Nancy Brock Beck died at the age of 98 on January 26, 2018, from causes related to Alzheimer’s disease. Nancy had been living at Paradise, an assisted living facility in Catonsville, Maryland, since 2013.
Nancy was born on April 4, 1919 outside of Lake Charles, Louisiana, to a military family. Her father, Arthur W. Brock, was ranked colonel on his retirement. Her mother, born Nancy Gibson, was originally from Magnolia, Mississippi.
Her childhood was marked with extensive travel and frequent moves both in the United States and in the Philippines. Following two years in Manila, Nancy and her mother traveled through China for six weeks when Nancy was 11, returning to the U.S. via Okinawa and San Francisco, and then to the East Coast via the Panama Canal. This instilled in Nancy a lifelong love of travel. She made many trips to Europe, and for her 70th birthday, a three- month dream trip to Southeast Asia, Australia and New Zealand.
Nancy proved to be a gifted dancer when she took Denishawn classes from an o icer’s wife in Manila. This began her study of dance. Her first solo program was on April 4, 1934 – her 15
birthday—and included dancing Ted Shawn’s famous “Thunderbird” solo.
In the fall of 1935 she enrolled in Western Reserve University (now Case Western Reserve) and studied modern dance and ballet at the Cleveland Institute of Music. She taught dance at various settlement houses in Cleveland, and in the summers of 1936 and 1940 she attended Bennington College to take classes with Doris Humphrey, Charles Weidman, Hanya Holm and Martha Graham.
In 1937, Nancy married the musicologist William S. Newman; they were divorced in 1947. Their son, Christopher, was born in 1943.
As a young mother, Nancy taught dance at the University of North Carolina, and after her divorce, at Hampton Institute (now Hampton University), a historically black college in Hampton, Virginia. During her three years at Hampton, she led the dance group on tours in the segregated Southeast, performing at black colleges, churches and YM/YWCA’s. She then taught dance at Purdue University in West Lafayette, Indiana, from 1950 to 1960.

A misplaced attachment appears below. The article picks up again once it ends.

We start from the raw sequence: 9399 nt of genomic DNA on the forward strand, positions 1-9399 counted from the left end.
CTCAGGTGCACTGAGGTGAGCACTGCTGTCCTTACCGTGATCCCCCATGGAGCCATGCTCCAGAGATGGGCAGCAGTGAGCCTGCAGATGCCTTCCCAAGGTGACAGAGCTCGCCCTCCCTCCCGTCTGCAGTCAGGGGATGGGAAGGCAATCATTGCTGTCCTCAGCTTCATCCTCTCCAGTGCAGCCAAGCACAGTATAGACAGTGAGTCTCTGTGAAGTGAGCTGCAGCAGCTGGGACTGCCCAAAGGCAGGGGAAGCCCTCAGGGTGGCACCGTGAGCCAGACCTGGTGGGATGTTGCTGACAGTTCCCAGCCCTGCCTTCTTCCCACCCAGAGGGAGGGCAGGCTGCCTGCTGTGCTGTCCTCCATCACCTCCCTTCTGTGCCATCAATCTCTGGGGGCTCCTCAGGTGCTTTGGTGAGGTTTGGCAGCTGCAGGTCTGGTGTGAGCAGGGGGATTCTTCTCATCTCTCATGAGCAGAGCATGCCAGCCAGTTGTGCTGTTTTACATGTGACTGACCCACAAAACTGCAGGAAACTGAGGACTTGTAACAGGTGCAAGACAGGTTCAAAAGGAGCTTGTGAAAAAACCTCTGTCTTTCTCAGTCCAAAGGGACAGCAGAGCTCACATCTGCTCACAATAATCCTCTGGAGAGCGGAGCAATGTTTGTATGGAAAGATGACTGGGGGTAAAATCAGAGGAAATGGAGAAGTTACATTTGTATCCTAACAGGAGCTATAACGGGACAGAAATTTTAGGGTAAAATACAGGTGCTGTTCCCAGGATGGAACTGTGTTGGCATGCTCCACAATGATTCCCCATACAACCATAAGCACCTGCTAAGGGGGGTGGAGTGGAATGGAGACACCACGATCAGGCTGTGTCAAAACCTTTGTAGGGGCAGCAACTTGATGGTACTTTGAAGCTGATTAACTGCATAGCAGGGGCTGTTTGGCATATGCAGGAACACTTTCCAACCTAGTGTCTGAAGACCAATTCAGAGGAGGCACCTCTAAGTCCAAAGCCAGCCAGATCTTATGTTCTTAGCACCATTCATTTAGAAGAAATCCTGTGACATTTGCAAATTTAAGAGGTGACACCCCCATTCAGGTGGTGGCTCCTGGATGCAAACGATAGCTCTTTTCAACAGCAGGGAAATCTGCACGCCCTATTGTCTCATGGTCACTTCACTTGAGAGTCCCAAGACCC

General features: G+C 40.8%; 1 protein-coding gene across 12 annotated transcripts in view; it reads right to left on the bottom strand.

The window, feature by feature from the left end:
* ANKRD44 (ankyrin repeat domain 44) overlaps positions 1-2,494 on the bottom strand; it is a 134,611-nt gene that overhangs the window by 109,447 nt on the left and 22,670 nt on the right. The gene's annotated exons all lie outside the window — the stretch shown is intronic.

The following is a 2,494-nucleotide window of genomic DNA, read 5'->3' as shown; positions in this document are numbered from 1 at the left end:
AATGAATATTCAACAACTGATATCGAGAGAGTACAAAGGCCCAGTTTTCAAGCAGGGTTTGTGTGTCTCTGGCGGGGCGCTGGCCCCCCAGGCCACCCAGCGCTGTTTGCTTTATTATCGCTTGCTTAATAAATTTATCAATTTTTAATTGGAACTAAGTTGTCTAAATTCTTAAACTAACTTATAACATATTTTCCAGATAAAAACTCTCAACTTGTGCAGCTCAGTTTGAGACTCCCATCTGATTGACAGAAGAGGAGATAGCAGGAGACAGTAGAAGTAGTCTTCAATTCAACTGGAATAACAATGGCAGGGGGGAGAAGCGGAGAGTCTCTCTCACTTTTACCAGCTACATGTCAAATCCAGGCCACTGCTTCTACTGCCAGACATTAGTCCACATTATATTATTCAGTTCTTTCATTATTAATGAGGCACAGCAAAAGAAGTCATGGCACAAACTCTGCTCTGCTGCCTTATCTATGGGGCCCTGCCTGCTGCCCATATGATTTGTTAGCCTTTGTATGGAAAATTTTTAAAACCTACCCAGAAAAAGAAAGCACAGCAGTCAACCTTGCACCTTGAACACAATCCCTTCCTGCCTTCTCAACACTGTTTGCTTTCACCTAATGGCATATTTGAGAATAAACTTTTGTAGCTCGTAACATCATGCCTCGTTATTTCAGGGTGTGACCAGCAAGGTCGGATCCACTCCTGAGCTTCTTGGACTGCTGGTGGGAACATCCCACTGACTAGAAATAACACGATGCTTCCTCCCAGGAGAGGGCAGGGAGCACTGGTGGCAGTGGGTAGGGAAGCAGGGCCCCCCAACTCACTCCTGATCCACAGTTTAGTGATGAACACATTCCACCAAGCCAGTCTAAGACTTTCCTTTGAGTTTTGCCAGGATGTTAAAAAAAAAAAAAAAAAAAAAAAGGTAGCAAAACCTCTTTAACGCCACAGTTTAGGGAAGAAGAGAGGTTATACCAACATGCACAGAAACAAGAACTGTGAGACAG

Nancy met her future husband Karl W. Beck, a German national, in 1952, when he visited Purdue on a tour sponsored by the US State Department. They were reunited in 1953 when Nancy and Christopher went to Germany so that Nancy could spend a sabbatical year studying dance with Mary Wigman. She distinguished herself there and was chosen to solo with the Mannheim Opera Company in a staging of the Handel oratorio “Saul” choreographed by Mary Wigman. Nancy and Karl were married in Mannheim in 1954. They had two boys: Peter was born in 1957 and Hanno in 1960.
The two became active in Quaker life. They started the Quaker Meeting in West Lafayette and also in Salem, Virginia, where Karl began teaching at Roanoke College after earning his PhD in psychology. While in Salem, Nancy created a solo program called “The Dance in Worship”, which she performed for many years at colleges, churches and Quaker institutions in Virginia and Maryland.
Karl Beck died from cancer in 1969; Nancy continued to teach dance; she performed “The Dance in Worship,” and formed a Sacred Dance trio. She taught movement to Quakers at conferences and weekend workshops at Pendle Hill and Powell House.
In late 1989 Nancy moved to Santa Rosa, to join Santa Rosa Creek Commons. She soon transferred her membership to Redwood Forest Friends Meeting. She returned to the East Coast in 2009 when she moved to the Friends House retirement community in Sandy Spring, Maryland.
Always positive and energetic, Nancy’s polite and smiling surface overlay a deep commitment to her art and to peace and social justice. Her commitment to learning never ended and ranged from Quakerism, psychoanalysis, yoga, Sensory Awareness and the Gurdjie work. Nancy Brock Beck is remembered with great love by her three sons and two granddaughters. Christopher livwa in Rotterdam in the Netherlands; Peter lives in Chicago and Hanno now lives outside of Bu alo, New York.
Gifts in Nancy’s memory may be made to the Fellowship of Reconciliation (www.forusa.org), which was dear to Nancy’s heart.